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Regulatory Briefing: Bank of England publishes green stress test results

By Victor Smart

The Bank of England’s much-anticipated climate change stress test exercise has revealed that UK banks and insurers would take a big, but manageable, hit from a failure to handle risks from global warming.  Results from the so-called Climate Biennial Exploratory Scenario (CBES) estimate that, under a worst-case scenario, banks could incur up to £225bn in credit losses by 2050 and the asset value of insurers could drop 15 per cent.

At this scale of losses sustained over the coming 30 years, climate change would not pose a threat to institutions’ solvency, says the BoE, which conducted the tests last year. But overall, much still needs to be done.

In the BoE’s words: “Climate risks captured in the CBES scenarios are likely to create a drag on the profitability of UK banks and insurers. The Bank’s assessment is that UK banks and insurers still need to do much more to understand and manage their exposure to climate risks. The lack of available data on corporates’ current emissions and future transition plans is a collective issue affecting all participating firms.”

Both the CBES results and how the methodology worked will be eagerly scrutinised by the global financial community. Climate scenario analysis and stress testing are one of the main tools used to address the coverage of climate-related risks, as the Financial Stability Board recently pointed out. And the BoE increased the likelihood that others could use a similar methodology by itself borrowing the scenario models worked up by the Network for Greening the Financial System, which represents most central banks.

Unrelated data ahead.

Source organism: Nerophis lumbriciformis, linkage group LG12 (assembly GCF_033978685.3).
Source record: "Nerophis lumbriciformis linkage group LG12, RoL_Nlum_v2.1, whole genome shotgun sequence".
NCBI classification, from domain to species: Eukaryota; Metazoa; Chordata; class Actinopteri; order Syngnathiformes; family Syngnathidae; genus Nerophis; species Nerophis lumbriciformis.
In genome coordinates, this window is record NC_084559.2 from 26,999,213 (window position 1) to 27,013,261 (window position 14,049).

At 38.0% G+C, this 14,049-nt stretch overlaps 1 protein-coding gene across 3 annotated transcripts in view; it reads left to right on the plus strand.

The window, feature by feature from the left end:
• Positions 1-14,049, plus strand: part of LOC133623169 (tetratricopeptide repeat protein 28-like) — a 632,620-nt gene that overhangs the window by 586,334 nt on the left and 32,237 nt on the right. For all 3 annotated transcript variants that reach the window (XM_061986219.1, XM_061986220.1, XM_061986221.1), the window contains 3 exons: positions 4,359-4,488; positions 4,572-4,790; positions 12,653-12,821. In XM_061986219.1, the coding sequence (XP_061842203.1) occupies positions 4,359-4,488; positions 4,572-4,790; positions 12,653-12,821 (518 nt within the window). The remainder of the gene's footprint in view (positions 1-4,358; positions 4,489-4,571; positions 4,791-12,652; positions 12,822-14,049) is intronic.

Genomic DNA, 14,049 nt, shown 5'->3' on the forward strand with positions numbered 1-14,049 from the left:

The CBES was intended as a learning exercise and, on the face of it, the testing itself worked well. However, the scarcity of consistent, high quality, granular and comparable climate-related data remains a huge handicap for both financial institutions and regulators.

Liability risk. The stress tests look primarily at physical and transition risks. But, significantly, the BoE has also placed a strong new emphasis on so-called litigation risk – a neglected issue for insurers in particular. “Misreading the transition” is one worry that the bank cites: a corporate could be sued by customers on the basis that it continued to sell a carbon-intensive product that it knew would become redundant due to government net zero policy.

For many insurers, this exercise was the first time that they had to draw together information to assess the potential for climate-related litigation across several product lines. In the absence of established processes, several insurers struggled to collate and aggregate the information necessary for a robust assessment of exposures, says the BoE.

A key question is whether the findings are a prelude to regulators imposing increased capital adequacy requirements. The answer is that the BoE certainly does not plan to do so on the basis of this round of tests, and it is adamant that imposing capital buffers is not an appropriate policy tool to avert climate change in the long term – that is the domain of government policy. Nonetheless, it does not rule them out altogether.

The BoE says it is undertaking further analysis to determine whether changes need to be made to the design, use or calibration of the regulatory capital frameworks. “Such changes would be aimed at ensuring appropriate resilience to the financial consequences of climate change,” it adds.

 

A service from the Financial Times